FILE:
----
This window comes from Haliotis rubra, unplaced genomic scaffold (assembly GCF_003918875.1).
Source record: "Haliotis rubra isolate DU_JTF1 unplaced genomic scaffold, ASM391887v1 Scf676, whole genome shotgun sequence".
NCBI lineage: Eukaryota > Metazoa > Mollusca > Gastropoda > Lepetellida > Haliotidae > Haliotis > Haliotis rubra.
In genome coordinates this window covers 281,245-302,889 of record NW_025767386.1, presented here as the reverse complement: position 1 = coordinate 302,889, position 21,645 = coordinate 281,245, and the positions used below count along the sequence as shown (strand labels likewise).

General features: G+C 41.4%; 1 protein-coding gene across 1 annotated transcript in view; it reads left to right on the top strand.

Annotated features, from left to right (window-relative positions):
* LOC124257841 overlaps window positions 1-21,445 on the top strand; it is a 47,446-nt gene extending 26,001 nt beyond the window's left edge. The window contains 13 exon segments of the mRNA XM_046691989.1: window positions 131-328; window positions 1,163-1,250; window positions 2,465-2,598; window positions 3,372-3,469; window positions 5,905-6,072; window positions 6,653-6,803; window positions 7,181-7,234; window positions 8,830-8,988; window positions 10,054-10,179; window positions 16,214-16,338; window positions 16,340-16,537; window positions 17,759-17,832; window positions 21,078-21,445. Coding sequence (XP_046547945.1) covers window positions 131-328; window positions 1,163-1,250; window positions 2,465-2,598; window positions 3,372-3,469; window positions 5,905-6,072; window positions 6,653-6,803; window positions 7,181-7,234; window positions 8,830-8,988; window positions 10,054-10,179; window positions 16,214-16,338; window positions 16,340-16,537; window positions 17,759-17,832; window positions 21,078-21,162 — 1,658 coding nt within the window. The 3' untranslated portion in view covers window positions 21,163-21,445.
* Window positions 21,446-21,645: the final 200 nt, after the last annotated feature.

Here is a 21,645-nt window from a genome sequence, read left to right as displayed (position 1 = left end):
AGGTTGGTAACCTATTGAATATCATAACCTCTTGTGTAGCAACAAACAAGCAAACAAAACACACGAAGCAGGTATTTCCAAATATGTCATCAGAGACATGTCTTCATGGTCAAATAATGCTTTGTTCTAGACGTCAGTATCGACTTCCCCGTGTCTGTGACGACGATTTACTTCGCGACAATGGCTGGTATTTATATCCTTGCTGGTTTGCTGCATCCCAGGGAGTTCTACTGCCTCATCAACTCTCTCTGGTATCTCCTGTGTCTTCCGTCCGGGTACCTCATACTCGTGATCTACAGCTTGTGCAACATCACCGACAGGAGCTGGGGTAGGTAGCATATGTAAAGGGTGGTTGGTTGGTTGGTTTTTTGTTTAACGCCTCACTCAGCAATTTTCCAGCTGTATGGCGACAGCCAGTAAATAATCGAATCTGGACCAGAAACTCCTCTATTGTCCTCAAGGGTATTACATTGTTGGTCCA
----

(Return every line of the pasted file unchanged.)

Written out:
This window comes from Haliotis rubra, unplaced genomic scaffold (assembly GCF_003918875.1).
Source record: "Haliotis rubra isolate DU_JTF1 unplaced genomic scaffold, ASM391887v1 Scf676, whole genome shotgun sequence".
NCBI lineage: Eukaryota > Metazoa > Mollusca > Gastropoda > Lepetellida > Haliotidae > Haliotis > Haliotis rubra.
In genome coordinates this window covers 281,245-302,889 of record NW_025767386.1, presented here as the reverse complement: position 1 = coordinate 302,889, position 21,645 = coordinate 281,245, and the positions used below count along the sequence as shown (strand labels likewise).

General features: G+C 41.4%; 1 protein-coding gene across 1 annotated transcript in view; it reads left to right on the top strand.

Annotated features, from left to right (window-relative positions):
* LOC124257841 overlaps window positions 1-21,445 on the top strand; it is a 47,446-nt gene extending 26,001 nt beyond the window's left edge. The window contains 13 exon segments of the mRNA XM_046691989.1: window positions 131-328; window positions 1,163-1,250; window positions 2,465-2,598; window positions 3,372-3,469; window positions 5,905-6,072; window positions 6,653-6,803; window positions 7,181-7,234; window positions 8,830-8,988; window positions 10,054-10,179; window positions 16,214-16,338; window positions 16,340-16,537; window positions 17,759-17,832; window positions 21,078-21,445. Coding sequence (XP_046547945.1) covers window positions 131-328; window positions 1,163-1,250; window positions 2,465-2,598; window positions 3,372-3,469; window positions 5,905-6,072; window positions 6,653-6,803; window positions 7,181-7,234; window positions 8,830-8,988; window positions 10,054-10,179; window positions 16,214-16,338; window positions 16,340-16,537; window positions 17,759-17,832; window positions 21,078-21,162 — 1,658 coding nt within the window. The 3' untranslated portion in view covers window positions 21,163-21,445.
* Window positions 21,446-21,645: the final 200 nt, after the last annotated feature.

Here is a 21,645-nt window from a genome sequence, read left to right as displayed (position 1 = left end):
AGGTTGGTAACCTATTGAATATCATAACCTCTTGTGTAGCAACAAACAAGCAAACAAAACACACGAAGCAGGTATTTCCAAATATGTCATCAGAGACATGTCTTCATGGTCAAATAATGCTTTGTTCTAGACGTCAGTATCGACTTCCCCGTGTCTGTGACGACGATTTACTTCGCGACAATGGCTGGTATTTATATCCTTGCTGGTTTGCTGCATCCCAGGGAGTTCTACTGCCTCATCAACTCTCTCTGGTATCTCCTGTGTCTTCCGTCCGGGTACCTCATACTCGTGATCTACAGCTTGTGCAACATCACCGACAGGAGCTGGGGTAGGTAGCATATGTAAAGGGTGGTTGGTTGGTTGGTTTTTTGTTTAACGCCTCACTCAGCAATTTTCCAGCTGTATGGCGACAGCCAGTAAATAATCGAATCTGGACCAGAAACTCCTCTATTGTCCTCAAGGGTATTACATTGTTGGTCCA